At http://phys.org/print358679794.html … we have one of those classic model studies that claim they have produced a 'cutting edge statistical analysis' which shows humans were responsible for the mass die-offs of animals over the last 70,000 years – which includes sabre toothed tigers as well as mammoths and woolly rhinoceros, giant sloths and giant armadilloes etc. Quite apart from having giant appetites, why would humans kill off all the prey species – out of devilment? One is also left stumped when their brilliance involves running thousands of pieces of data through their computers, locating when humans arrived (conjecture) and exactly when the die-offs occurred (relies on dating methodology which doesn't take much notice of C14 plateau events in the Late Pleistocene), and so on. They claim climate change only played a marginal role (does that rule out catastrophism)? The research, published in the journal Ecography, says the findings are 'beyond dispute' and 'man was the dominant force in wiping out megafauna' – which probably means they've got it all wrong.
Once again it is all down to what they put into the computer – as that will dictate what comes out of the analysis. No matter how many thousands of variations you input into your machine the answer will always be limited by what that input consists of (so the study is biased from the start). If you avoid catastrophism, and there were some very big events around 40 to 30,000 years ago, and around 18,000 and 13,000 years ago, and lesser events in between, you come up with a silly answer – which is what they retrieved from their machine. For an example of the silly answer, they say their findings debunk the idea of early humans living in harmony with nature, and the idea of killing the odd animal and making use of its skin, fur, bones, teeth, sinews etc after eating a fair proportion of the flesh. I wonder how many humans they factored into their computer analysis, or how big a population they thought existed in the Palaeolithic. It sounds a bit like that recent study where the researchers, noting humans made use of mammoth bones for shelter, assumed they had killed them off for that purpose rather than coming along, finding heaps of bones, and using them as a resource. Some people would think the obvious – other people will always take things literally, and extrapolate from the heap of bones. In reality, by avoiding catastrophism they are left with no other reason for a heap of mammoth bones other than human orientated. Why would you kill off a herd of mammoths in order to build a shelter, one that was not permanent?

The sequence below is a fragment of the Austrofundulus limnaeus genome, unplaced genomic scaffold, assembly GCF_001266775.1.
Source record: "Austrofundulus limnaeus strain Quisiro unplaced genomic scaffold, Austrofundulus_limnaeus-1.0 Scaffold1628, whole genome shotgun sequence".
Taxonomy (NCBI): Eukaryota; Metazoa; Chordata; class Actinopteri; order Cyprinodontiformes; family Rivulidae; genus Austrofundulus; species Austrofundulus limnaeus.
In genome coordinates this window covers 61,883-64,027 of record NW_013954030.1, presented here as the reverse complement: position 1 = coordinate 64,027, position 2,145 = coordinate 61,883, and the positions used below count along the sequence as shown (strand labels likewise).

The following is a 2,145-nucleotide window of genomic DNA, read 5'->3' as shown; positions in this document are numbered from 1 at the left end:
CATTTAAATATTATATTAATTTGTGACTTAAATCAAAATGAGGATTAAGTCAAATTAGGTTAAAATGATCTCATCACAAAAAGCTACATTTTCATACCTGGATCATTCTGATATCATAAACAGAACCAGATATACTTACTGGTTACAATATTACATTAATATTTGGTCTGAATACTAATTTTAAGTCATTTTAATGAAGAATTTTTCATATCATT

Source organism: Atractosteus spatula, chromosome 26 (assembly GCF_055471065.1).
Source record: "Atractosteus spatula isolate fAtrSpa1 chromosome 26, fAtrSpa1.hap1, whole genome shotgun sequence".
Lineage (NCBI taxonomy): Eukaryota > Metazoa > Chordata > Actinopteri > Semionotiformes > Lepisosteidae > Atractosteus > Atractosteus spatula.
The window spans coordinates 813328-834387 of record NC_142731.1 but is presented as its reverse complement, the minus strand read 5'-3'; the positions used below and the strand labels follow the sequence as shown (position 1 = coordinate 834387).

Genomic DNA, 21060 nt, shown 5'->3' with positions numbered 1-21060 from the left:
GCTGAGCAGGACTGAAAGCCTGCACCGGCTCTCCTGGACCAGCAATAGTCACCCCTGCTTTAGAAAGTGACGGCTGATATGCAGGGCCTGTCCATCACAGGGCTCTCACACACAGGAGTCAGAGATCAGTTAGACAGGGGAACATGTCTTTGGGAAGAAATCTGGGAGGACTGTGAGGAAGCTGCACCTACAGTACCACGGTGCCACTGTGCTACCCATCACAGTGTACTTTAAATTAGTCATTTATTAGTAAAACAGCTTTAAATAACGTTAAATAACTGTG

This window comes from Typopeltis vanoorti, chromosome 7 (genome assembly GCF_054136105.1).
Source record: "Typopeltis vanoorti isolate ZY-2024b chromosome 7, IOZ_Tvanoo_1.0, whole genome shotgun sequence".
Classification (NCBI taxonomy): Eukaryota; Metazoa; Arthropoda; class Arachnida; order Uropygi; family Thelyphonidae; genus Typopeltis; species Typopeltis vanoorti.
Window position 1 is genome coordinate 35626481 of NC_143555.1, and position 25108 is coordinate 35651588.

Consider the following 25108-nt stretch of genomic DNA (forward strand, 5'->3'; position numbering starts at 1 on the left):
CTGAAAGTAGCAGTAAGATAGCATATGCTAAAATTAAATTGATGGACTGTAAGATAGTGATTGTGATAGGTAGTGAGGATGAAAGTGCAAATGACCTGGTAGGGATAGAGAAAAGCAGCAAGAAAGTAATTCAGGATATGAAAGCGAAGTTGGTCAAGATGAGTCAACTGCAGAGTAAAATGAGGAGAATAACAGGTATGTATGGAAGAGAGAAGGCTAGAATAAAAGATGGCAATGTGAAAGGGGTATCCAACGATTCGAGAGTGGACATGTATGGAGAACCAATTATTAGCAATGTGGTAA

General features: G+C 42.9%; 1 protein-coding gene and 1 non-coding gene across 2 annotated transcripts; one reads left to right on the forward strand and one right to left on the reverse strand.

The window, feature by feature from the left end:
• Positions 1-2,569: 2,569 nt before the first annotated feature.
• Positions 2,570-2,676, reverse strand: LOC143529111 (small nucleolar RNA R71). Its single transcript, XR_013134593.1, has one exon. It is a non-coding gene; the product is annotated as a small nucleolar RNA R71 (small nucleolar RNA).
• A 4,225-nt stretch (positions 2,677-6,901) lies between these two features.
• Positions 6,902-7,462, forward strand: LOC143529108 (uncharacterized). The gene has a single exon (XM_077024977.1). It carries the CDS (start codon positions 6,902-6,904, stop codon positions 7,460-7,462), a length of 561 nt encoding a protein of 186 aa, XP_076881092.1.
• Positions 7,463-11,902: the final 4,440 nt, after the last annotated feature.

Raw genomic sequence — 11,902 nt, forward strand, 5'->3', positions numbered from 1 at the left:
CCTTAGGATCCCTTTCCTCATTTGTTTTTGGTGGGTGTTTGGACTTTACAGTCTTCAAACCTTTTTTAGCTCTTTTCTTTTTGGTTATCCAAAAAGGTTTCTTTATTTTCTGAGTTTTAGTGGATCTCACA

After bragging about the statistical certainty the authors then reveal a touch of uncertainty. They say that mainland Asia remains a mystery as according to the fossil record that region suffered very low rates of extinction. Understanding why megafauna in mainland Asia is so resilient is the next big question. I was flummoxed by that as mainland Asia would presumably include Siberia where whole herds of horses were buried beneath sediments and bones of mammoth and other animals are so numerous on the Arctic coast they appear to form islands and have for centuries been exploited by the Chinese ivory trade. Perhaps the islands of bones is an exaggeration – is that what they are saying?
Mainland Asia, we may assume, is some other part of Asia – but it can't be China as fossil bones are very common. Was it the Middle East – the bones would have been ground down and used by humans long ago as it had a large population in relation to other regions – or are they referring to India (which may be underrepresented in the fossil collections). Either way their statistical methodology didn't come up with the right answers in mainland Asia – but they still went ahead with their claim. This more or less illustrates the open dispute between two camps as far as explaining mass die offs in the animal world in the Late Pleistocene – one side blames humans and the other side is inclined to blame climate change. The most obvious answer, catastrophism, is completely avoided. It's quite amusing to watch them lock horns – and become increasingly strident, stamping their feet on the ground and saying 'beyond dispute …' and the like.